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Authenticating with the Repository

Before you can use the Alfresco ReST API you need to authenticate with the server to get a ticket.

Introduction

Before you can call any of the API endpoints, except a few ones that doesn't require authentication, you need to authenticate with the Repository so your operations are executed on behalf of a specific user. When you authenticate successfully a ticket is returned that can be used in subsequent calls to the API. A ticket is valid for a specific time, so if you don't make any calls for a while, then you might get 401 errors back, which means you need to authenticate again to get a new ticket.

Authenticating to get a ticket

To authenticate with the Repository the following URL is used, and it is part of the Authentication API:

http://localhost:8080/alfresco/api/-default-/public/authentication/versions/1/tickets

When calling this URL a HTTP POST should be used with the username and password as data:

$ curl --header "Content-Type: application/json" --request POST --data '{"userId":"admin","password":"admin"}' http://localhost:8080/alfresco/api/-default-/public/authentication/versions/1/tickets
{"entry":
  {"id":  "TICKET_08eb7e2e2c17964ca51f0f33186cc2fc9d56d593",
   "userId":"admin"
  }
}

Here I’m logging in as admin with password admin, which is common for local developer/test installations of ACS. But you can use any other username/password combination that represents a user in the Alfresco User database, being it local or linked to LDAP. However, it's good to use the admin user when you are playing around with the ReST API as you will almost always get a response back as you have full access. You don't have to worry about the user having the correct permissions to execute the call, having access to the content, etc. A ticket is return inside a JSON object.

We can make the POST call a bit shorter as -H is short for --header and -d for --data. The -request POST part is optional if you use -d, as the -d flag implies a POST request. So the call can also be executed as follows:

$ curl -H "Content-Type: application/json" -d '{"userId":"admin","password":"admin"}' http://localhost:8080/alfresco/api/-default-/public/authentication/versions/1/tickets | jq
{  
  "entry": {    
    "id": "TICKET_08eb7e2e2c17964ca51f0f33186cc2fc9d56d593",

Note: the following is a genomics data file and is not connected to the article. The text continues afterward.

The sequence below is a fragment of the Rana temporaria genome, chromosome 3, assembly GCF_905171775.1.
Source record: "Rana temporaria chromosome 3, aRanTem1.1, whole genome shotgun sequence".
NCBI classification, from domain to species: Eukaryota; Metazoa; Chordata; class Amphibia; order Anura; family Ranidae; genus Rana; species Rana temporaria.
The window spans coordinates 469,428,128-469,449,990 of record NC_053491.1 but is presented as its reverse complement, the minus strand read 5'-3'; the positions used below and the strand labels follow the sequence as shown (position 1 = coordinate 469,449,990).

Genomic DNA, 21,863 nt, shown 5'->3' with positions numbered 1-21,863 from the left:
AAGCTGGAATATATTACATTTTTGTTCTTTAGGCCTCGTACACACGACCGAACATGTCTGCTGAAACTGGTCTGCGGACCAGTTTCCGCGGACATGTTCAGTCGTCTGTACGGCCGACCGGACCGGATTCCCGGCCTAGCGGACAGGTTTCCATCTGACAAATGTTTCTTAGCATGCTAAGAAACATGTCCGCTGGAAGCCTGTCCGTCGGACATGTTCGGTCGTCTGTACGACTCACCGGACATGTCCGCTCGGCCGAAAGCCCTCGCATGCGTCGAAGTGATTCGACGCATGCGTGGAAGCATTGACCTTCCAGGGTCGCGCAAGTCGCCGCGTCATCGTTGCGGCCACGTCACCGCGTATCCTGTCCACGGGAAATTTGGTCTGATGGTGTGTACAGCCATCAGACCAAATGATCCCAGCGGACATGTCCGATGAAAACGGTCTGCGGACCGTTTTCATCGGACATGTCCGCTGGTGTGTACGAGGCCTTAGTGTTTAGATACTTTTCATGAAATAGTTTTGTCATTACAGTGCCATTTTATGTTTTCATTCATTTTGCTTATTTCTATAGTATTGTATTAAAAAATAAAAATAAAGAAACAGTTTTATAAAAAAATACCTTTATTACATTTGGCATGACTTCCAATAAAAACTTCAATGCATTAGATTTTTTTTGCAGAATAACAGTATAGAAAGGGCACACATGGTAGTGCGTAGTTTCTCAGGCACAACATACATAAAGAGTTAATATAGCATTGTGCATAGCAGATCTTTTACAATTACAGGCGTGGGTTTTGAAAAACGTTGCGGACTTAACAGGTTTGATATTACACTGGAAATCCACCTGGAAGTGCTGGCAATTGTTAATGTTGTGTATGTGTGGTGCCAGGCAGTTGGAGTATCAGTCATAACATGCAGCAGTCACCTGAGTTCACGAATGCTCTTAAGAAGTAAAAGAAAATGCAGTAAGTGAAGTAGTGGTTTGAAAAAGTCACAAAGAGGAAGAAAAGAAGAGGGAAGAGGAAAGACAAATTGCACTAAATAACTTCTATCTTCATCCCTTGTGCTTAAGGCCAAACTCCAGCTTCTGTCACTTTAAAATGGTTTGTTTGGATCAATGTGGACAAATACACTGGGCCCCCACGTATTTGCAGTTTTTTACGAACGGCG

"userId": "admin"  
  }
}

You get the same ticket back if you call the API multiple times.

Windows users:

Single quotes around JSON does not work on Windows, use double quotes instead:

curl -H "Content-Type: application/json" -d "{\"userId\":\"admin\",\"password\":\"admin\"}" http://localhost:8080/alfresco/api/-default-/public/authentication/versions/1/tickets

Base64 encoding the ticket

When we have the ticket we need to base64 encode it before we can use it in subsequent calls:

On Mac and Linux:

$ echo -n 'TICKET_08eb7e2e2c17964ca51f0f33186cc2fc9d56d593' | openssl base64
VElDS0VUXzA4ZWI3ZTJlMmMxNzk2NGNhNTFmMGYzMzE4NmNjMmZjOWQ1NmQ1OTM=

On Windows:

powershell "[convert]::ToBase64String([Text.Encoding]::UTF8.GetBytes(\"TICKET_08eb7e2e2c17964ca51f0f33186cc2fc9d56d593\"))"

Using the ticket

Now when we got a base64 encoded ticket, such as VElDS0VUXzA4ZWI3ZTJlMmMxNzk2NGNhNTFmMGYzMzE4NmNjMmZjOWQ1NmQ1OTM=, we can start using it in an API call. The way we use the ticket in a Curl call is to add it with the Authorization header as follows:

curl -X GET -H 'Accept: application/json' -H 'Authorization: Basic {ticket}' '{API endpoint URL}' | jq

With an example ticket and an example API endpoint it will look like this:

curl -X GET -H 'Accept: application/json' -H 'Authorization: Basic VElDS0VUXzA4ZWI3ZTJlMmMxNzk2NGNhNTFmMGYzMzE4NmNjMmZjOWQ1NmQ1OTM=' 'http://localhost:8080/alfresco/api/discovery' | jq

This ReST API Guide contains hundreds of examples of how to use a ticket with GET, POST, PUT, and DELETE calls.

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